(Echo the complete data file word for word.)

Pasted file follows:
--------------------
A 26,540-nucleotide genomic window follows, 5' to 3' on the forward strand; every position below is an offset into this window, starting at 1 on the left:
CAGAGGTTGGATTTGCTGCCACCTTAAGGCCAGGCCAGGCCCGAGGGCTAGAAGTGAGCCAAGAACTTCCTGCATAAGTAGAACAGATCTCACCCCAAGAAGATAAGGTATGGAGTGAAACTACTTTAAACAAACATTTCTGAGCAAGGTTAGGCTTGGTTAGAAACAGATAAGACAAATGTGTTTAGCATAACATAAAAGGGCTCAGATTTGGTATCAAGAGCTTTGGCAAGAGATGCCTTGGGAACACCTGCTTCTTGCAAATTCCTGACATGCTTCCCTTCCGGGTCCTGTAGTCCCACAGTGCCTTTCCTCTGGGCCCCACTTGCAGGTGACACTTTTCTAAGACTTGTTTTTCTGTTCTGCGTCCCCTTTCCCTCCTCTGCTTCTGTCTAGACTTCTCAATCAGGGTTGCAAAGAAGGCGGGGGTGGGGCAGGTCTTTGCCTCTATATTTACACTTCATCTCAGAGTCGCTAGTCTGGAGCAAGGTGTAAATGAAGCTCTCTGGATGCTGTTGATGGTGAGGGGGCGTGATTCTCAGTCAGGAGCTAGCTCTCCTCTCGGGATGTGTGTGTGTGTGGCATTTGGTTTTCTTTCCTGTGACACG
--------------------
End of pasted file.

A 26,540-nucleotide genomic window follows, 5' to 3' on the forward strand; every position below is an offset into this window, starting at 1 on the left:
CAGAGGTTGGATTTGCTGCCACCTTAAGGCCAGGCCAGGCCCGAGGGCTAGAAGTGAGCCAAGAACTTCCTGCATAAGTAGAACAGATCTCACCCCAAGAAGATAAGGTATGGAGTGAAACTACTTTAAACAAACATTTCTGAGCAAGGTTAGGCTTGGTTAGAAACAGATAAGACAAATGTGTTTAGCATAACATAAAAGGGCTCAGATTTGGTATCAAGAGCTTTGGCAAGAGATGCCTTGGGAACACCTGCTTCTTGCAAATTCCTGACATGCTTCCCTTCCGGGTCCTGTAGTCCCACAGTGCCTTTCCTCTGGGCCCCACTTGCAGGTGACACTTTTCTAAGACTTGTTTTTCTGTTCTGCGTCCCCTTTCCCTCCTCTGCTTCTGTCTAGACTTCTCAATCAGGGTTGCAAAGAAGGCGGGGGTGGGGCAGGTCTTTGCCTCTATATTTACACTTCATCTCAGAGTCGCTAGTCTGGAGCAAGGTGTAAATGAAGCTCTCTGGATGCTGTTGATGGTGAGGGGGCGTGATTCTCAGTCAGGAGCTAGCTCTCCTCTCGGGATGTGTGTGTGTGTGGCATTTGGTTTTCTTTCCTGTGACACG